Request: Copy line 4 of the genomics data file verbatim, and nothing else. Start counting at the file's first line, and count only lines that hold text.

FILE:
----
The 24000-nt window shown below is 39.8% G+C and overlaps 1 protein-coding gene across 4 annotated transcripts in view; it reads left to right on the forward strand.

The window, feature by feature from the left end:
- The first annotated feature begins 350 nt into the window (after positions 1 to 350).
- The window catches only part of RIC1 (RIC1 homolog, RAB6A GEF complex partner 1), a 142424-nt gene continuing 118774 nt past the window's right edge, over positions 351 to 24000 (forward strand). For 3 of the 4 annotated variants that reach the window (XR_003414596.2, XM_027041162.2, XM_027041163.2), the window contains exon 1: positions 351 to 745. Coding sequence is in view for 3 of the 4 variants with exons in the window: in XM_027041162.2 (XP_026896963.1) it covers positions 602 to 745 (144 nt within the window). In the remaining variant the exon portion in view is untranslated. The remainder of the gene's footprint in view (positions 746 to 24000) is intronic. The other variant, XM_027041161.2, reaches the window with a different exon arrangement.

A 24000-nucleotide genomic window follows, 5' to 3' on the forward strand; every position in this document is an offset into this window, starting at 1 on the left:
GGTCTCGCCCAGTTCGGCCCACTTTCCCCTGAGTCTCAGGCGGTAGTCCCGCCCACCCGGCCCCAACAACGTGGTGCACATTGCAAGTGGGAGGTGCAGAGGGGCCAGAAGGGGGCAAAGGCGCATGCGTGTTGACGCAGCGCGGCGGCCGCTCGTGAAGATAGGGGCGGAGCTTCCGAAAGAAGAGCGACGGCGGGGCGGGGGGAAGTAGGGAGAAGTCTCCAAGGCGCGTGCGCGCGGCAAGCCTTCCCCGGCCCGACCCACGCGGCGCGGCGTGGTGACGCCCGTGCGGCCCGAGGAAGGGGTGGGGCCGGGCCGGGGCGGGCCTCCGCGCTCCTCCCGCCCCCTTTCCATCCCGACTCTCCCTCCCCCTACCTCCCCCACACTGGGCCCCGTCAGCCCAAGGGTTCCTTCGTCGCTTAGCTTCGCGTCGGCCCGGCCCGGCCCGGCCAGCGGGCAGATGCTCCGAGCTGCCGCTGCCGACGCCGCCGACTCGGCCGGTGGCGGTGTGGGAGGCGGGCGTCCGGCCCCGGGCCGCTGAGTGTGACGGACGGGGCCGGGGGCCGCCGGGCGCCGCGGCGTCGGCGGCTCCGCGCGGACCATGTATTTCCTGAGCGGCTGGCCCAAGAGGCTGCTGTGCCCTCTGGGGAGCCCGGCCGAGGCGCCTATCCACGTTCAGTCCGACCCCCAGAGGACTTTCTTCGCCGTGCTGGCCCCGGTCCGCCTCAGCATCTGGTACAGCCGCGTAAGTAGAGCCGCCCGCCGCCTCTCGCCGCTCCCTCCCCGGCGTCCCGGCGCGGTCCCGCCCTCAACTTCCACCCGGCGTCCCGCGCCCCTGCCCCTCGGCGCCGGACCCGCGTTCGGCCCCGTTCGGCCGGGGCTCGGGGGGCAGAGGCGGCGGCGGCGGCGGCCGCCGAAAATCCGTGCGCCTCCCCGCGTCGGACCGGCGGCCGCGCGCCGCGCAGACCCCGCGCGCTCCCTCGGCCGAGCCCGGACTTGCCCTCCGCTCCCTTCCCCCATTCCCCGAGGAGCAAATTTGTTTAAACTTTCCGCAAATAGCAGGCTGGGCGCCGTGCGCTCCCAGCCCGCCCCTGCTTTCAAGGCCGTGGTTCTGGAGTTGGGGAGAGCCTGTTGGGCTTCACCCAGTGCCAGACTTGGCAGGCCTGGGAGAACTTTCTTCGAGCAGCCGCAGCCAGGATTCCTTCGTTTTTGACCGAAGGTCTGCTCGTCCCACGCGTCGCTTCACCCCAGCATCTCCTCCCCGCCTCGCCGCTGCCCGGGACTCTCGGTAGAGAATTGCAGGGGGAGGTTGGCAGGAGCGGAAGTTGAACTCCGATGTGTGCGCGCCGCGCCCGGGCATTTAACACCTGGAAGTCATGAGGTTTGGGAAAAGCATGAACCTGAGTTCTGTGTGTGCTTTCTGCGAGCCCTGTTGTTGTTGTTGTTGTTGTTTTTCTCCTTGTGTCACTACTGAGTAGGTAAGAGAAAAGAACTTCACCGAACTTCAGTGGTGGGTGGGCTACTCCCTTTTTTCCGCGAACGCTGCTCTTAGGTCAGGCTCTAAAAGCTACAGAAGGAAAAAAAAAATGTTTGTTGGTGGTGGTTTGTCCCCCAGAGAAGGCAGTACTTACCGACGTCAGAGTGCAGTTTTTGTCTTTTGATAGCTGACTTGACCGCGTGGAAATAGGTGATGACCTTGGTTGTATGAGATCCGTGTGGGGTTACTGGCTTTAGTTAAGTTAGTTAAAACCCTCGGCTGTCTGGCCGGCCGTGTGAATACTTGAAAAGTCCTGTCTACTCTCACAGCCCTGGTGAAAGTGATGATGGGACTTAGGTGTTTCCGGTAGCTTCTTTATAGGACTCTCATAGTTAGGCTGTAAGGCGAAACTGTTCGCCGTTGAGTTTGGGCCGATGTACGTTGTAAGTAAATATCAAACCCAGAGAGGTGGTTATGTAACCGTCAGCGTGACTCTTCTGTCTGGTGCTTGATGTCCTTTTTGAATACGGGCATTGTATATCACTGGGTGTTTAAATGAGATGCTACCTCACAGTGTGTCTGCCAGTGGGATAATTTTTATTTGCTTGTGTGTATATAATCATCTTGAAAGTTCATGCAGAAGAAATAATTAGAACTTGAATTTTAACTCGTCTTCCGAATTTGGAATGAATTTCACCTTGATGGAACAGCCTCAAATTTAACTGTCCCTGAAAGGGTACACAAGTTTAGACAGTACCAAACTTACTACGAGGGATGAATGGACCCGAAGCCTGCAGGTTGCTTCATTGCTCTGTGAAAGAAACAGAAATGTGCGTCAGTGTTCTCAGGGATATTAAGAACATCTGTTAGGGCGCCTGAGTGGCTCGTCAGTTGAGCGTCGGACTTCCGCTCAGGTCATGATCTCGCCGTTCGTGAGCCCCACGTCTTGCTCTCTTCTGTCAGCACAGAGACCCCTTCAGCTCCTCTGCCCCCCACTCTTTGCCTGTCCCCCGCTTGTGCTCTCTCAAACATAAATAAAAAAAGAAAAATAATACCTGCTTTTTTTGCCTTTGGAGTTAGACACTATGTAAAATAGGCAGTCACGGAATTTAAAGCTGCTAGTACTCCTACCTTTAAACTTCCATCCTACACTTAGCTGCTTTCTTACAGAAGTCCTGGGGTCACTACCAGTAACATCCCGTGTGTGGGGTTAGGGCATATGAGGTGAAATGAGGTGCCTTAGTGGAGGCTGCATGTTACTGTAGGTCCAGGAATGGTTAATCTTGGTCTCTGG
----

- The window catches only part of RIC1 (RIC1 homolog, RAB6A GEF complex partner 1), a 142424-nt gene continuing 118774 nt past the window's right edge, over positions 351 to 24000 (forward strand). For 3 of the 4 annotated variants that reach the window (XR_003414596.2, XM_027041162.2, XM_027041163.2), the window contains exon 1: positions 351 to 745. Coding sequence is in view for 3 of the 4 variants with exons in the window: in XM_027041162.2 (XP_026896963.1) it covers positions 602 to 745 (144 nt within the window). In the remaining variant the exon portion in view is untranslated. The remainder of the gene's footprint in view (positions 746 to 24000) is intronic. The other variant, XM_027041161.2, reaches the window with a different exon arrangement.